We woke up to fierce thunderstorms, downpours and flickering power outages. We watched with not a bit of concern as a dry wash filled up with water and became a raging river in just a couple of hours. We had no idea that the storms were as bad as they were going to be, with major roads washed out and mudslides and lots of flooding and damage locally.
What to do but to hop in the car and drive to Sienna, hoping the skies would clear. They didn't very easily, and we spent a lot of time hopping around sheltering in churches in which the roof was leaking and the power would go out, which made the mummified saints all the more creepy.
We walked into the famous main square. Twice a year, they have a bareback horserace through the plaza here, which is a big event of national pride. I actually looked into going for the race at one point, but it's a zoo, and ultra expensive to get a view.
Duomo di Siena dominates the skyline quite dramatically, with its beautiful marble facade. We would have paid any price of admission gladly just to get out of the storm and dry out for a bit. Thankfully, it was worth it as the interior was one of the more incredible sights.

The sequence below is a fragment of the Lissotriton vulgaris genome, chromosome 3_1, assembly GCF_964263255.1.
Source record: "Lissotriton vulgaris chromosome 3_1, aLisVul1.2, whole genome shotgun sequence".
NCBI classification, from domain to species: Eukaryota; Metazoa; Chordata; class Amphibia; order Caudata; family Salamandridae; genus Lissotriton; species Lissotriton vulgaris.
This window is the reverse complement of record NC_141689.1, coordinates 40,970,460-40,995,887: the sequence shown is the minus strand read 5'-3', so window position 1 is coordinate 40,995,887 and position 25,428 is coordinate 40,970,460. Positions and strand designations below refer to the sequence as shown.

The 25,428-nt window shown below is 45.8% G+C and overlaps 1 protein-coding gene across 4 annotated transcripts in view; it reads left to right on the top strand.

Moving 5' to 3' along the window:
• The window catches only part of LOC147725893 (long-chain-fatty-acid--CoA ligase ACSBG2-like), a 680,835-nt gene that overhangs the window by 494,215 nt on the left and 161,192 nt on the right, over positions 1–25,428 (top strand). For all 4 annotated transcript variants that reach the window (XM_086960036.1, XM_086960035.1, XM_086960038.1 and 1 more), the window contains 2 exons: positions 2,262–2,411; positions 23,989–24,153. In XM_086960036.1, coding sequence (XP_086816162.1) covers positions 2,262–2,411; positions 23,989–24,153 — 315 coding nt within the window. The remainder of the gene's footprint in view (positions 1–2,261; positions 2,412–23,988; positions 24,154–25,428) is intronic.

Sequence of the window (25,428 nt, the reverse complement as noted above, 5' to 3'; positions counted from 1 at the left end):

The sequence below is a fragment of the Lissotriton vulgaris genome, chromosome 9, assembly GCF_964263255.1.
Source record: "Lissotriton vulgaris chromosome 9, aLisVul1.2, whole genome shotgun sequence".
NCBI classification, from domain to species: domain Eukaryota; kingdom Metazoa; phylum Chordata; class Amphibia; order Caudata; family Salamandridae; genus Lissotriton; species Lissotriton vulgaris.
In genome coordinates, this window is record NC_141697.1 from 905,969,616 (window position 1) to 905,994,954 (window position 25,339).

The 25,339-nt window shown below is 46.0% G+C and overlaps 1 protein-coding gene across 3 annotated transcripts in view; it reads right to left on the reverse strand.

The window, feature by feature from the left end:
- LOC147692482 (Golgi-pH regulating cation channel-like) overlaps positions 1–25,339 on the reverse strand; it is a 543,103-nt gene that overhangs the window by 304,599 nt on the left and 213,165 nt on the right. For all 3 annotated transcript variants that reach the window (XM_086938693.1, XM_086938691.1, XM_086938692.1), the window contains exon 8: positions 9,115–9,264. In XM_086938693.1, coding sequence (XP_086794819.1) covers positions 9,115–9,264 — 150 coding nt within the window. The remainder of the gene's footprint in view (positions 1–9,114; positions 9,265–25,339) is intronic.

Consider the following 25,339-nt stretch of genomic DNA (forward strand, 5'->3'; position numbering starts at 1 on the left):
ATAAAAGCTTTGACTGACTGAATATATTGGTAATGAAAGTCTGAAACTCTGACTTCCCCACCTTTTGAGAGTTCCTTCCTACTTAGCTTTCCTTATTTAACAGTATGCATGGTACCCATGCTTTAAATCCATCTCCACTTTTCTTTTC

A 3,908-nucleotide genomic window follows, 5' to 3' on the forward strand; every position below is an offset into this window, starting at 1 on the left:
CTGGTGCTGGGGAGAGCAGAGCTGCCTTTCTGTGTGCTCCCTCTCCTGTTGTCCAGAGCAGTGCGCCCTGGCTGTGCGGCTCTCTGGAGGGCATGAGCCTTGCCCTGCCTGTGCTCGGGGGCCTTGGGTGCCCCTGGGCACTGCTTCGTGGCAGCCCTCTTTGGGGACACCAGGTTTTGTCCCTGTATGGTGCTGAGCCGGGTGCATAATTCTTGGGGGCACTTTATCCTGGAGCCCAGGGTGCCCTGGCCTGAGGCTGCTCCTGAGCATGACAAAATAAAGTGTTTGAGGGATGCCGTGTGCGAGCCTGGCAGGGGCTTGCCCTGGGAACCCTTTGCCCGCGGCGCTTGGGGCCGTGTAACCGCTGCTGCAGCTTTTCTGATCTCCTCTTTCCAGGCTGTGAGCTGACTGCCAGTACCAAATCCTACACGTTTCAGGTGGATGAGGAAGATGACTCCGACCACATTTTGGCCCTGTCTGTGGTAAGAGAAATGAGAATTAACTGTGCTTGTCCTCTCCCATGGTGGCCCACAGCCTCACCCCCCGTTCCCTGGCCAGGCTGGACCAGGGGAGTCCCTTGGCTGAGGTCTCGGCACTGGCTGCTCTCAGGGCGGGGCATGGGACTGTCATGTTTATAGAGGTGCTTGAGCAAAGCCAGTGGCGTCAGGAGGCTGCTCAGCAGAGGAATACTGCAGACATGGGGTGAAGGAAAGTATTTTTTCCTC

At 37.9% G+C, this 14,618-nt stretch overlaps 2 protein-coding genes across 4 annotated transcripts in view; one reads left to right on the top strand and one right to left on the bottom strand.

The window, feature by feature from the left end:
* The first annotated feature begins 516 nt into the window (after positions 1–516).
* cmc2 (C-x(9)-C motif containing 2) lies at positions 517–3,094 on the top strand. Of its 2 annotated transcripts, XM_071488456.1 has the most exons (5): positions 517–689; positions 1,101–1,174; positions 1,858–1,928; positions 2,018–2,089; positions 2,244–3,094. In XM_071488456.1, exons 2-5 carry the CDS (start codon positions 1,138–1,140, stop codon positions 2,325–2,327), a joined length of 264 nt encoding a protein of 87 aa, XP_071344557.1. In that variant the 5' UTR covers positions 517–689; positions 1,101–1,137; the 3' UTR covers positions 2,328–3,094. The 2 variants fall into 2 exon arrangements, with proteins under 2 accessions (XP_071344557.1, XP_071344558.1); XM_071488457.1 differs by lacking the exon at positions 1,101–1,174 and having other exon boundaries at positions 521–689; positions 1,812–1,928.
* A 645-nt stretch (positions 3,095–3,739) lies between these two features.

It was kind of dark in there, but decorated brilliantly with frescos and mosaics on the floor.
Unbelievably, it was pouring and storming even harder after a couple hours in the cathedral, so we headed out to find something to eat.
Which ended up being brilliant.
As soon as we were down to the dregs in the wine, the sun started shining.
Tuscany turned on its charm, just like that.
Although my original plan to drive to nearby Montepulciano for the afternoon since it's a supposedly adorable hilltop wine-name town, but that plan was diverted since the road from there to Siena was washed out, it was nice to walk around, retrace our steps and dry out. Also, chianti wasn't really all that bad in the end.